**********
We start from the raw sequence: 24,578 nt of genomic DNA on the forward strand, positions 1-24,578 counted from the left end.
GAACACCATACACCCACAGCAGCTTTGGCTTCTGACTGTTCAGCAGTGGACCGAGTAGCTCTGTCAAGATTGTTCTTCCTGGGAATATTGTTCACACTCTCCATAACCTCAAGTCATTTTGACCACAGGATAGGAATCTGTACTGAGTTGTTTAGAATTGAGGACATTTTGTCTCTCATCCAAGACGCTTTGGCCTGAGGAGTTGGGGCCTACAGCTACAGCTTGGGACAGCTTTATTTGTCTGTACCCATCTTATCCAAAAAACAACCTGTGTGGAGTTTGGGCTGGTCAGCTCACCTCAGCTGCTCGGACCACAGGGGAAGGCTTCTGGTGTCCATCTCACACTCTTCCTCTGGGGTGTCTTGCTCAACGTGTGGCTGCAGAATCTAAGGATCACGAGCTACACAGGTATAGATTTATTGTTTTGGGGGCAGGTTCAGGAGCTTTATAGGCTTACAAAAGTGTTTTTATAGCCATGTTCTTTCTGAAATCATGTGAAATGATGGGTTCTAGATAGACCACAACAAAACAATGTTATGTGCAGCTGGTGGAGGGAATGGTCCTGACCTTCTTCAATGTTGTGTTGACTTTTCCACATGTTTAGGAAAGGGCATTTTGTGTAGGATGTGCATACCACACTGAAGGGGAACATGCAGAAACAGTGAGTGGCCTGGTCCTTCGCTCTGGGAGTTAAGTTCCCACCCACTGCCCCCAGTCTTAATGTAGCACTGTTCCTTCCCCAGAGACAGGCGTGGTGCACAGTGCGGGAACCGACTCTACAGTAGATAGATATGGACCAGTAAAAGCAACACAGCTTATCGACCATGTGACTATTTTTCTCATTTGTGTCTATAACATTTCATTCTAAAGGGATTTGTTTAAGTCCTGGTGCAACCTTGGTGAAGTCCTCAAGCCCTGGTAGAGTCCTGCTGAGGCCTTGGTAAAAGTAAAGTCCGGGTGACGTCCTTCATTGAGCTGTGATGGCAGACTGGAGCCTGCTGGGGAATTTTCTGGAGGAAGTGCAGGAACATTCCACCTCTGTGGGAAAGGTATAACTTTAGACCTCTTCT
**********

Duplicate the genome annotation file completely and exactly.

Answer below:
We start from the raw sequence: 24,578 nt of genomic DNA on the forward strand, positions 1-24,578 counted from the left end.
GAACACCATACACCCACAGCAGCTTTGGCTTCTGACTGTTCAGCAGTGGACCGAGTAGCTCTGTCAAGATTGTTCTTCCTGGGAATATTGTTCACACTCTCCATAACCTCAAGTCATTTTGACCACAGGATAGGAATCTGTACTGAGTTGTTTAGAATTGAGGACATTTTGTCTCTCATCCAAGACGCTTTGGCCTGAGGAGTTGGGGCCTACAGCTACAGCTTGGGACAGCTTTATTTGTCTGTACCCATCTTATCCAAAAAACAACCTGTGTGGAGTTTGGGCTGGTCAGCTCACCTCAGCTGCTCGGACCACAGGGGAAGGCTTCTGGTGTCCATCTCACACTCTTCCTCTGGGGTGTCTTGCTCAACGTGTGGCTGCAGAATCTAAGGATCACGAGCTACACAGGTATAGATTTATTGTTTTGGGGGCAGGTTCAGGAGCTTTATAGGCTTACAAAAGTGTTTTTATAGCCATGTTCTTTCTGAAATCATGTGAAATGATGGGTTCTAGATAGACCACAACAAAACAATGTTATGTGCAGCTGGTGGAGGGAATGGTCCTGACCTTCTTCAATGTTGTGTTGACTTTTCCACATGTTTAGGAAAGGGCATTTTGTGTAGGATGTGCATACCACACTGAAGGGGAACATGCAGAAACAGTGAGTGGCCTGGTCCTTCGCTCTGGGAGTTAAGTTCCCACCCACTGCCCCCAGTCTTAATGTAGCACTGTTCCTTCCCCAGAGACAGGCGTGGTGCACAGTGCGGGAACCGACTCTACAGTAGATAGATATGGACCAGTAAAAGCAACACAGCTTATCGACCATGTGACTATTTTTCTCATTTGTGTCTATAACATTTCATTCTAAAGGGATTTGTTTAAGTCCTGGTGCAACCTTGGTGAAGTCCTCAAGCCCTGGTAGAGTCCTGCTGAGGCCTTGGTAAAAGTAAAGTCCGGGTGACGTCCTTCATTGAGCTGTGATGGCAGACTGGAGCCTGCTGGGGAATTTTCTGGAGGAAGTGCAGGAACATTCCACCTCTGTGGGAAAGGTATAACTTTAGACCTCTTCT